There shall be
goats at the European Market.
Angora goats, three of them, at Three Moons Fiberworks, 402 Broadway in
Downtown Chesterton, from around 10 a.m. to 2 p.m. on European Market
At its meeting
Monday night, the Chesterton Town Council voted unanimously to permit
Rebecca Riley-Vargas, owner of Three Moons, to keep the trio of Angoras in a
pen on the east side of the building for those four hours or so only.
The purpose of the
goats: to demonstrate to Market goers where the wool used in her studio by
fabric artists actually comes from. “We want to be able to show what raw
wool looks like when it’s still on the hoof,” Riley-Vargas said.
She added that
multiple groups have expressed an interest in shearing demonstrations as
assurances that the goats wouldn’t be housed on site, assurances which
Riley-Vargas was happy to provide. In fact, the goat may not be at every
European Market either, she said. “In rain or heat they won’t be there. It’s
really a limited subset of days that they would be there.”
DeLaney, R-5th, who happened upon the goats on Friday, while Riley-Vargas
was testing their pen, noticed that a walking field trip from the Chesterton
Montessori School was enjoying them very much. “I think its a good teaching
thing in that respect,” he said.
voted to grant Riley-Vargas a waiver from the Town Code ban on farm animals,
good only for Saturdays and good only through the end of the European Market
In other business,
members heard from two residents who voiced their opposition to a proposed
Dollar General at the old Lipinski Automotive at 1300 Broadway. Tom Lipinski
has petitioned the Advisory Plan Commission for a re-zone of the property
from I-1 to B-3 to permit the development of a Dollar General on the east
side of the property. The Plan Commission will hold a public hearing at 6:30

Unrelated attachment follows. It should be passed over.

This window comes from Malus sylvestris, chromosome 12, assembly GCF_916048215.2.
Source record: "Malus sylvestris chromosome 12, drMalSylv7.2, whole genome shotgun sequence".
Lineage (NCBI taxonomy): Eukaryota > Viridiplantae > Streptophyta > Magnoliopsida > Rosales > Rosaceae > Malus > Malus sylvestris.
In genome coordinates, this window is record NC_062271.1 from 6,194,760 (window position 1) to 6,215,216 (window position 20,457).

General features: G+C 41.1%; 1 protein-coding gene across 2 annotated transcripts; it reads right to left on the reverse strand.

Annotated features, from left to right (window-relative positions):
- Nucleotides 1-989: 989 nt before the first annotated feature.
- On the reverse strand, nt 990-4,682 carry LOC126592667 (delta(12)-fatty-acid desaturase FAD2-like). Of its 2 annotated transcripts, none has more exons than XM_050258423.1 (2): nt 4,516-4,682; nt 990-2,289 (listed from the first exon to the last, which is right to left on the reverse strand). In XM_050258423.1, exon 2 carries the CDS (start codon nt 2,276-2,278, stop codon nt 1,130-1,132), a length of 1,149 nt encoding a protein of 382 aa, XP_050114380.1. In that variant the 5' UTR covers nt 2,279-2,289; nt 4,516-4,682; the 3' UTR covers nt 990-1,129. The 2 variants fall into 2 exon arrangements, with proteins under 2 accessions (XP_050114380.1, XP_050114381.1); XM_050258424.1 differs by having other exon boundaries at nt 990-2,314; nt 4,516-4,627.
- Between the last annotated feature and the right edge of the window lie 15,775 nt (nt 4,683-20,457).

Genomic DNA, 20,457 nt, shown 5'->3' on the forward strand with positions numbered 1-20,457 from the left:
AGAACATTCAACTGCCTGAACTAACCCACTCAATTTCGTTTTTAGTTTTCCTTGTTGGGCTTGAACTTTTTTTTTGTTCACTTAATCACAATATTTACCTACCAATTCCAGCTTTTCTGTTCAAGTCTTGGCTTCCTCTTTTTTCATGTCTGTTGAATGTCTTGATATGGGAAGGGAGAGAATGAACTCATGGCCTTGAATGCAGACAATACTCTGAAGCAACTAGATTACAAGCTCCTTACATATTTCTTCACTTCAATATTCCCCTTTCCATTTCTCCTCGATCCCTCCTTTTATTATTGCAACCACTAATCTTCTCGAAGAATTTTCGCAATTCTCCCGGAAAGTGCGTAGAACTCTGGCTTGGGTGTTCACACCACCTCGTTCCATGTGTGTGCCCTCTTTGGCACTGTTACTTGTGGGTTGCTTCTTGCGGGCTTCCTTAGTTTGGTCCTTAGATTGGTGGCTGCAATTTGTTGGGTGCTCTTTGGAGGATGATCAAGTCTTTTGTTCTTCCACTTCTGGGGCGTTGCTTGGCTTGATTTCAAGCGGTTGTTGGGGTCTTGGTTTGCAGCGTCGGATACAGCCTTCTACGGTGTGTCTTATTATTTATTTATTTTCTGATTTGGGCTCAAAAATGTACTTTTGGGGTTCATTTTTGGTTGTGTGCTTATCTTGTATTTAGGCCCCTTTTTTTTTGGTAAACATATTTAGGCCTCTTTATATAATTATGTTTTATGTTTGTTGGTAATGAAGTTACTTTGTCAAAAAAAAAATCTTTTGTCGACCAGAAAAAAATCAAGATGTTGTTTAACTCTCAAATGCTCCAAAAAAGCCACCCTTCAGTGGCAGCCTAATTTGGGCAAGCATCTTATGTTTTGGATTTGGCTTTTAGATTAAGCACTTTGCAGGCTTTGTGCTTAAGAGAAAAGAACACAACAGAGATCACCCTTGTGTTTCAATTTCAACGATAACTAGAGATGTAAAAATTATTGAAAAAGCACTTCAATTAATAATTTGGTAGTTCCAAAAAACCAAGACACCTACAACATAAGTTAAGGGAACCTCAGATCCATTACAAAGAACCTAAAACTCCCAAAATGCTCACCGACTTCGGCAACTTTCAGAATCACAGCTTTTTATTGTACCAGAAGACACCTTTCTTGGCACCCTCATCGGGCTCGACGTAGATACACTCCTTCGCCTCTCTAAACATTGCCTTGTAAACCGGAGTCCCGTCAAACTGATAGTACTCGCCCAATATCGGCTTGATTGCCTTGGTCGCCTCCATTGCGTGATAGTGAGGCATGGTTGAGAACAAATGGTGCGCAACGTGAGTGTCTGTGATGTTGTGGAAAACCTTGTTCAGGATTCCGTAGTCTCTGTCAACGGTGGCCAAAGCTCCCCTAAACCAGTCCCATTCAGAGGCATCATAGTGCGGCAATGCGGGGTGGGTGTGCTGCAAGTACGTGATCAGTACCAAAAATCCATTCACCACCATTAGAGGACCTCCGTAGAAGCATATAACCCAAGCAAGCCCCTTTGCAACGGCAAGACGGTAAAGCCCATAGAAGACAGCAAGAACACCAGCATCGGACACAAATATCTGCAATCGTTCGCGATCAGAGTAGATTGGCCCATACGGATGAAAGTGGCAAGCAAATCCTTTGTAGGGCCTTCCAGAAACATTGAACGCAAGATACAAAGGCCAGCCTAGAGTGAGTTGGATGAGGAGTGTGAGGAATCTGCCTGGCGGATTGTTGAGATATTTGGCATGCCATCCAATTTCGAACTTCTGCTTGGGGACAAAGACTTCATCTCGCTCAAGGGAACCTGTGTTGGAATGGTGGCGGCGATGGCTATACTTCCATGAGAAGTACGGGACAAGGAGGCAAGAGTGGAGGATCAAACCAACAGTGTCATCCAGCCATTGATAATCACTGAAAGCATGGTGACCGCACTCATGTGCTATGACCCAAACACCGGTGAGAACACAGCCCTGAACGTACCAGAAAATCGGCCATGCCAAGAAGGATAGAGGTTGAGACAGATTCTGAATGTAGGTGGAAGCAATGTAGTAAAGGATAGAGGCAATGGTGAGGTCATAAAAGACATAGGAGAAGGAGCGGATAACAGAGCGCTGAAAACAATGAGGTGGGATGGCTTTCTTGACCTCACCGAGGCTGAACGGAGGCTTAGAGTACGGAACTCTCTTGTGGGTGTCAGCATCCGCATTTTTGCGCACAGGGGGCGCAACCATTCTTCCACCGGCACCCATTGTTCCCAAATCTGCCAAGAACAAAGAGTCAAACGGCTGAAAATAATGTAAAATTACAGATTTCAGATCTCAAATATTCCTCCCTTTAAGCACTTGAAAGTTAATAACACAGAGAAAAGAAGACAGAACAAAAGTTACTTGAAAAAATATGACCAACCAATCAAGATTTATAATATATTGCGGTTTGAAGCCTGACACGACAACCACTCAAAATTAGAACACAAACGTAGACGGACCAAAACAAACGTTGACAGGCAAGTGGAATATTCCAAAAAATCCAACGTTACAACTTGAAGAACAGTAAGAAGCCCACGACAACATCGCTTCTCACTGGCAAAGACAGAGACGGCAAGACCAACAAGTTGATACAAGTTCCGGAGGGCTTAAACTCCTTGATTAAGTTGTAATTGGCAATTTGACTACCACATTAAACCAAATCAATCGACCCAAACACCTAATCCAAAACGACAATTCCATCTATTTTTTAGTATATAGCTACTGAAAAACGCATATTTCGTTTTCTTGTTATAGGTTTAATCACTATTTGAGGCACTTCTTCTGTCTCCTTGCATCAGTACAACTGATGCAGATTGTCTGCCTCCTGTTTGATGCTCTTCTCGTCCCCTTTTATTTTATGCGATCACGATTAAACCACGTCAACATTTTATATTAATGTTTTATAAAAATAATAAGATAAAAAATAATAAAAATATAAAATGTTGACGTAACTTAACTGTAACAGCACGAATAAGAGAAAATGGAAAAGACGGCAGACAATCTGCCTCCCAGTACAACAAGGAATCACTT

p.m. Thursday, Sept. 19, on Lipinski’s petition.
Kim Goldak, reading
from a prepared statement, objected to a Dollar General on numerous grounds.
“I don’t believe that we should allow a Dollar store to open on the west end
of town. If you read the marketing plan of the Dollar stores, they
strategically set up multiple stores in low-income areas, effectively
keeping out other grocery/mom-and-pop stores/incubators. They do not offer
fresh food, yet they feed more people than Whole Foods, nor are their prices
as low as people think. The wages paid are typically low, and the staff
“Would the town get
some tax dollars?” Goldak added. “Of course, but at what expense? I think if
we put our thinking caps on, we could improve the lives of the people living
on the west end of town. Otherwise, it’s like saying ‘That part of town
doesn’t matter, we gave up on you.’”
Ann Macker, who
lives about a block away from the property, urged the town to conduct a
community neighborhood impact study before approving the re-zone for the
“Look at property
values,” Macker suggested, crime, noise, safety, traffic, and rental
No CPD Notification
Marx registered this complaint from the floor: it wasn’t until some 12 hours
after the manhunt in Westchester and Pine townships for a person of interest
in a shooting on Ind. 49, in the early hours of Thursday, Aug. 29, that the
Chesterton Police Department posted a notification on its Facebook page
regarding the fugitive.
disgruntled,” Marx said. “My first concern is that my daughter works at the
State Park. Well over 12 hours had expired and there was no notification.”
Police Chief Dave Cincoski to look into the matter, but DeLaney, for his
part, said that he saw on Facebook--he wasn’t sure whose page it was on--a
notification only 45 minutes after the shooting and “while it was still an
DeLaney urged Marx
to bring the matter to the Police Commission when it meets at 6 p.m.
Thursday, Sept. 12.